I think that’s a little like our own journeys as people who seek to follow the risen Jesus. People who try to be children of God in this tangled up mess of a world in which we live. In this Easter season, it’s important that we remember that our life in Christ has little to do with how hard we work or how creative we are or how much money we make. Our life together in Christ has to do with how we’re connected.

I think a lot of us miss that. And maybe Jesus needed to use the metaphor that he uses in our gospel reading today, because people in Jesus’ day missed that connection too.

Being connected is important to all of us. It’s important in our family life; our school or work life; our social life. But how are we connected to God. Do you really believe and live as one who is in fact connected to God? There are seven “I Am” sayings or metaphors in the gospel of John. Today’s is the last one. Hopefully you remember some of the others. Jesus saying, “I am the bread of life”; or “I am the light of the world”; or “I am the gate”; or “I am the good shepherd” that we heard last week in worship; or the last one that we hear today “I am the true vine.”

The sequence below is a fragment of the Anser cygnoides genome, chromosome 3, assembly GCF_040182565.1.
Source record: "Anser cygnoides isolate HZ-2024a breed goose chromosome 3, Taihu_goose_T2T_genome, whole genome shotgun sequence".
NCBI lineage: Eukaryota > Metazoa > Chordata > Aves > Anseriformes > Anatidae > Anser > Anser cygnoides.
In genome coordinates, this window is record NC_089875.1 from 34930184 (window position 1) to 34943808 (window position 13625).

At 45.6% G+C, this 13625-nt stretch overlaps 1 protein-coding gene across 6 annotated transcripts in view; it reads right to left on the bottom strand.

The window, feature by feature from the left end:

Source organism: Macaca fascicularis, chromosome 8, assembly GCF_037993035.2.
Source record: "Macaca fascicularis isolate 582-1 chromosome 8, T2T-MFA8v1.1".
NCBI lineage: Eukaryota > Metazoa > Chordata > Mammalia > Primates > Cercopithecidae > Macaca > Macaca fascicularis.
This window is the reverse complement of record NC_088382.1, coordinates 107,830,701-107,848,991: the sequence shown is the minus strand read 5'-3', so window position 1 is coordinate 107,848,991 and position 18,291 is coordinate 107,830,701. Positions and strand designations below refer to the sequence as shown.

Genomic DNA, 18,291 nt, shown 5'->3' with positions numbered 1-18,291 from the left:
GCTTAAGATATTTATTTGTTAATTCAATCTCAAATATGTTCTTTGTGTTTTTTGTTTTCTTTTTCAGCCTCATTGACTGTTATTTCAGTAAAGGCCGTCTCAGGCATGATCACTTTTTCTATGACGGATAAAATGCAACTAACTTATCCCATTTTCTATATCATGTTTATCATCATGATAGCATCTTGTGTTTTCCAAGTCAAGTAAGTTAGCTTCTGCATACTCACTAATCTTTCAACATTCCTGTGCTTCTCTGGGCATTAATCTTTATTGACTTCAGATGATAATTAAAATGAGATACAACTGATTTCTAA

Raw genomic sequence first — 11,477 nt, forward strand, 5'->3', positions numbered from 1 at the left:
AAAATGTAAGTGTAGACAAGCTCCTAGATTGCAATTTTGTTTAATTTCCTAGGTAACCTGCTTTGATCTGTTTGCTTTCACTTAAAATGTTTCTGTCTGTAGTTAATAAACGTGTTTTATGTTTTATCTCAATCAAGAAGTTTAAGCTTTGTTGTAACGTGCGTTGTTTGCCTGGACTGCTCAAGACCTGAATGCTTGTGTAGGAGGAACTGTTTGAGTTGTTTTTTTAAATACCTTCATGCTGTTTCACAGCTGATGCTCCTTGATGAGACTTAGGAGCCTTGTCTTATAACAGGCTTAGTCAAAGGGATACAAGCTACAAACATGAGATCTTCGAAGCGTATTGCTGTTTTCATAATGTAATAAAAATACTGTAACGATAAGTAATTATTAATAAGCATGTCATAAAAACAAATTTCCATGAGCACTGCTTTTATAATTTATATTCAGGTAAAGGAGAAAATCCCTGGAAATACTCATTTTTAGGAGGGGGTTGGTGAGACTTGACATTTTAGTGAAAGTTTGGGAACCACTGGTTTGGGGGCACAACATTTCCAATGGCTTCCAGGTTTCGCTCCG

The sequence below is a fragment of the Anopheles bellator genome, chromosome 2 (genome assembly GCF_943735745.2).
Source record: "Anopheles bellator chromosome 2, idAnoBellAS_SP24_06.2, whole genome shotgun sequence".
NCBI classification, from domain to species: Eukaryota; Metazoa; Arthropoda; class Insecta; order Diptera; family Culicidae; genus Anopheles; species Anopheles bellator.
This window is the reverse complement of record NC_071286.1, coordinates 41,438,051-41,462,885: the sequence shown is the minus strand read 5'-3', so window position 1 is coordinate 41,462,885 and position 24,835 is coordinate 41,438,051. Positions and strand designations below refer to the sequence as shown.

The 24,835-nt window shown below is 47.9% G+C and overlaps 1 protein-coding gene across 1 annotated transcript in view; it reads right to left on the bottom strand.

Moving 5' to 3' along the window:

I think what’s important for us to hear in all of these statements, is that they are active and the result of what God has done for us, not the result of something that we have done first in order for God to pay attention to us. We live in a world where we often measure success by working as hard as we possibly can. We behave as if God’s ability to love us is dependent upon how successful we are or even think we are at something.

As Pastor David Hockett said, “Because of our inflated sense of self-importance, Jesus’ words are an important reminder to the church (to you and me) that he is the vine, the source of our life together.”